A German and His Brasserie in Beyoğlu within the Triangle of Enemy Spies, Prostitutes and Ottoman Sleuths (1916-1918) Cover Image

Düşman Casusları, Fahişeler ve Osmanlı Hafiyeleri Üçgeninde Beyoğlu'nda Bir Alman ve Birahanesi (1916-1918)
A German and His Brasserie in Beyoğlu within the Triangle of Enemy Spies, Prostitutes and Ottoman Sleuths (1916-1918)

Author(s): Ahmet Yüksel
Subject(s): Diplomatic history, Pre-WW I & WW I (1900 -1919), The Ottoman Empire
Published by: İzmir Kâtip Çelebi Üniversitesi, Sosyal ve Beşeri Bilimler Fakültesi
Keywords: Karl Kusch; Ottoman Empire; Germany; Spy; Beyoglu;

Summary/Abstract: The plot, which was the subject of this study, started with the intelligence that reached the Istanbul from the Ottoman embassy in Bern, the de facto capital of Switzerland on the days of World War I. In the content of intelligence, there are some interesting news about the spies operating against the Ottoman in Switzerland. The spies were usually Greeks. In Switzerland, under the pretext of medical treatment, in fact, they were spying for the enemies of the Sublime Porte. People who transferred information about the state of the Ottomans to them were some of the prostitutes and prostitution house operators in Istanbul and those close to them. They also developed a system for carrying out the information flow between Istanbul and Bern in a healthy and safe manner. The Ottoman ambassador to Bern had prepared a list and sent it to the Ministry of Foreign Affairs on the basis of the notifications that had been received in connection with the alleged involvement in the spying network. A German named Karl Kusch was also included in the list. An expulsion order was issued by the Ottoman decision-makers. However, as the ally was a citizen of Germany, the decision to exile was changed to deportation and began to be implemented. After the necessary procedures were completed, there was only one step left. The German embassy in Istanbul had to issue a visa for the person concerned. For this purpose, an application was filed by the Ottoman authorities to German diplomats. However, the response from the embassy and the representatives of the allied empires triggered an unexpected and quite long debate. This study dwells upon the document series in the Ottoman archives prepared in this process. There are some expressions and developments revealing that there was a mutual distrust between the parties. In addition, Beyoğlu, one of the busiest international venues of the Ottoman capital, is seen in the war days within the context of a network of prostitution and breweries. Finally, the study deals with the mobility and sensitivity of the Ottoman diplomacy and bureaucracy network instigated by a small speculation about the existence of enemy spies, and a suspicion about them.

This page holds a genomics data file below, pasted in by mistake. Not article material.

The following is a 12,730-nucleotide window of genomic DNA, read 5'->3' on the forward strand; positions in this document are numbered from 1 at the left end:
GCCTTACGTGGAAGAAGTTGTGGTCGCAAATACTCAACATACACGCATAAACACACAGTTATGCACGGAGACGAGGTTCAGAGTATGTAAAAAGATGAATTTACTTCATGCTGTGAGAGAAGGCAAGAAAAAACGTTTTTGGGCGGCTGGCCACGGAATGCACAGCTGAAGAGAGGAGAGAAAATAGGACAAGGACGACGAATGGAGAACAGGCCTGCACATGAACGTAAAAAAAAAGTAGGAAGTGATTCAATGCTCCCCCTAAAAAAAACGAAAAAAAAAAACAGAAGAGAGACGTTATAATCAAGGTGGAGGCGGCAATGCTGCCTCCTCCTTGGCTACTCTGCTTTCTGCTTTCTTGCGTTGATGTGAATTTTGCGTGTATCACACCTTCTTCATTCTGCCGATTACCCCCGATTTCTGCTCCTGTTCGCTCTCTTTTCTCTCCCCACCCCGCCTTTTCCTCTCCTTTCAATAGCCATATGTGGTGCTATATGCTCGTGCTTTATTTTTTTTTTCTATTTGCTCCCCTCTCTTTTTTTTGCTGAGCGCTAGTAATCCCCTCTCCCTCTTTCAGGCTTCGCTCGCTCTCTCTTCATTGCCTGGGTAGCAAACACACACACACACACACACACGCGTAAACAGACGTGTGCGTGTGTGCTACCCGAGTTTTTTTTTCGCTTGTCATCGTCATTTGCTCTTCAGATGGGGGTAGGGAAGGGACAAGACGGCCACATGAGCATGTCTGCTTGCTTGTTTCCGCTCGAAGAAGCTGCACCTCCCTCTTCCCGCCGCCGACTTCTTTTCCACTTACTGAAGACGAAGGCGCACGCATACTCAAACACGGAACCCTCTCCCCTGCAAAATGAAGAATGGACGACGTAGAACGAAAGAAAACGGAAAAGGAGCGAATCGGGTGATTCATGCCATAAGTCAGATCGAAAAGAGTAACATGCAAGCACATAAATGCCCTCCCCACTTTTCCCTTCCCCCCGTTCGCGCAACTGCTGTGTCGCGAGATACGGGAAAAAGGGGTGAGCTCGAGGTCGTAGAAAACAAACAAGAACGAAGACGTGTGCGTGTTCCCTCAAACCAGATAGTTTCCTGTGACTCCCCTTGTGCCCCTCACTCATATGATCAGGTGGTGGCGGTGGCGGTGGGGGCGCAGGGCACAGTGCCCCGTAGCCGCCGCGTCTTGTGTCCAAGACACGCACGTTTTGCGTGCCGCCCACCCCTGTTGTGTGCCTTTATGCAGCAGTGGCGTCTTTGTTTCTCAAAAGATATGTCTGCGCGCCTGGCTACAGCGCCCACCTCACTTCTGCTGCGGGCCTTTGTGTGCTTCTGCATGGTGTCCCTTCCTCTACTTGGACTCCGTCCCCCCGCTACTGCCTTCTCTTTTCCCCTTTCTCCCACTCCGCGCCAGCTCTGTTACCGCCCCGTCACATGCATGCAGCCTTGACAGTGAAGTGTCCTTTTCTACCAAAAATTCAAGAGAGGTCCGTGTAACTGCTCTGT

• Issue Year: VI/2020
  • Issue No: 2
  • Page Range: 129-156
  • Page Count: 26
  • Language: Turkish